National Geographic : 1898 Dec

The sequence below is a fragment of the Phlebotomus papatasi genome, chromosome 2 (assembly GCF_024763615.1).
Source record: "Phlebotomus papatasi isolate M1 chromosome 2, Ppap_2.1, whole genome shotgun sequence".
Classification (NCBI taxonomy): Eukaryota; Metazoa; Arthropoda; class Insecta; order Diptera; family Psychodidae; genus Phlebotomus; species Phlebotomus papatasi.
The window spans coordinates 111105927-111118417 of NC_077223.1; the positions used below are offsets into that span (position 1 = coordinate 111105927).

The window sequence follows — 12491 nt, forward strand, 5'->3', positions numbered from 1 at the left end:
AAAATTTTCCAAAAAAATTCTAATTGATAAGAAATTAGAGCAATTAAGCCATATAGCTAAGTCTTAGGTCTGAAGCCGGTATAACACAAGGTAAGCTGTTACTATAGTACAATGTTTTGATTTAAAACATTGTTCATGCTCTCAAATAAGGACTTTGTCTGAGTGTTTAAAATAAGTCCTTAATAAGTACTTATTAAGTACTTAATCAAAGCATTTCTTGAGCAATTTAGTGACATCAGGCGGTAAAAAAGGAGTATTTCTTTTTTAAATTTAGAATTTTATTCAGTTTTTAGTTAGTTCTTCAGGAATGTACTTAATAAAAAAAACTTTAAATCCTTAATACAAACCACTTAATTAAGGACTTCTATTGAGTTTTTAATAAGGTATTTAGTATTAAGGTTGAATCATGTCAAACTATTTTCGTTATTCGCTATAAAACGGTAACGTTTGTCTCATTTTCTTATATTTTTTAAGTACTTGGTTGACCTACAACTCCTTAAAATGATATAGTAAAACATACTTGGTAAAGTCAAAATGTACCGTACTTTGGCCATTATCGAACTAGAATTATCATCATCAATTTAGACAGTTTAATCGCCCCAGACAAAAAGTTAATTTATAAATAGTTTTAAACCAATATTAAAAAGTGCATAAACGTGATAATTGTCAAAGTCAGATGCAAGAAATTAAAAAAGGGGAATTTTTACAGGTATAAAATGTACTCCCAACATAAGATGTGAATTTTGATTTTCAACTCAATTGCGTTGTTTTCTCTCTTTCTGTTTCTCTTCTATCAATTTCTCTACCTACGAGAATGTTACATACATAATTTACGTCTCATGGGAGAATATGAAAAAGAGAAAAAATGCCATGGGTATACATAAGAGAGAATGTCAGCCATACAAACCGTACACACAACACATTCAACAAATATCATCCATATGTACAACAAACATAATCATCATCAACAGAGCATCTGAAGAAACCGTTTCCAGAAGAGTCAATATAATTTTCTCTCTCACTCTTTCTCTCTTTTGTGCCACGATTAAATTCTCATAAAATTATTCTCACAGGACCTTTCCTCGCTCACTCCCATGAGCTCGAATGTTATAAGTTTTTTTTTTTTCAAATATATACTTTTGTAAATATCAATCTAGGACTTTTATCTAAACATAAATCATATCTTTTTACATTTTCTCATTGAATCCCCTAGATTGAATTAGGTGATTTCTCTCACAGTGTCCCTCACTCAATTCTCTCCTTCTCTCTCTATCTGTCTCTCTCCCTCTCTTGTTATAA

GEOGRAPHIC LITERATURE history of several nations, as Mr Hill's pages happily show, and has given origin to two of the world's significant experiments in popular govern ment. The subject of the twenty-sixth chapter is the Bahamas; then the Lesser Antilles-including of course storied Martinique, mother land of Josephine-and the Caribbees, the South American islands of Trinidad and Tobago and Curacao, and last of all Barbados, are treated in nine chapters. A chapter on the geological features of the West Indies cannot fail to attract scientific geographers, while the final (thirty-sev enth and thirty-eighth) chapters on race problems in the West Indies and on the future of this insular realm are worthy the scrutiny of states men. The scope of the book cannot better be indicated than by noting that it represents the recent observations and generalizations of a trained geographer, expressed in non-technical language; that it contains the best account extant of Cuba and its people; that it embodies the latest and largest accessible information concerning Puerto Rico; that its chap ters on Jamaica form the most convenient description of that island printed on this side of the Atlantic; that its account of Santo Domingo and its two republics is the only full and trustworthy one available; and finally that the work, as a whole, is by far the most complete and useful description of the West Indies, considered collectively, issued during recent years-indeed, it is the only modern handbook of the mid-Ameri can isles, and the best source of general information concerning each of them. Members of the National Geographic Society will feel a direct interest in the book as the work of one of their number; and the interest will be the greater in that it took inception in addresses before the Society and a widely read paper in THE NATIONAL GEOGRAPHIC MAG AZINE for May last. While there are a few marks of haste in putting the material together-e. g., the misspelling of the name of a surgeon-general in body and index-the volume conveys the impression of large personal acquaintance with, and of mature thought concerning, its important sub ject. WJM. Railway Economics. ByH. T . Newcomb. Pp. 152. Philadelphia: Rail way World Publishing Company. 1898. $1.00. Into this exceedingly well-printed and in every way attractive volume Prof. H . T. Newcomb, whose contributions to periodical literature long ago gained for him an enviable reputation as a clear, sound, and forcible economic writer, especially on railroad subjects, has compressed an im mense amount of valuable information bearing upon the transportation problem. The book is principally devoted to the development, classifi cation, and analysis of facts concerning railroad rates and rate-making, and conclusions, except those most essential and obvious, are left to the reader. It is interesting to observe that, having approached the subject from the view-point of public interest, the author's examination of the history and present condition of railroad transportation tends unmistak ably to justify the limitation of competition, which, as between railroads, he plainly regards as costly and mischievous. J. H.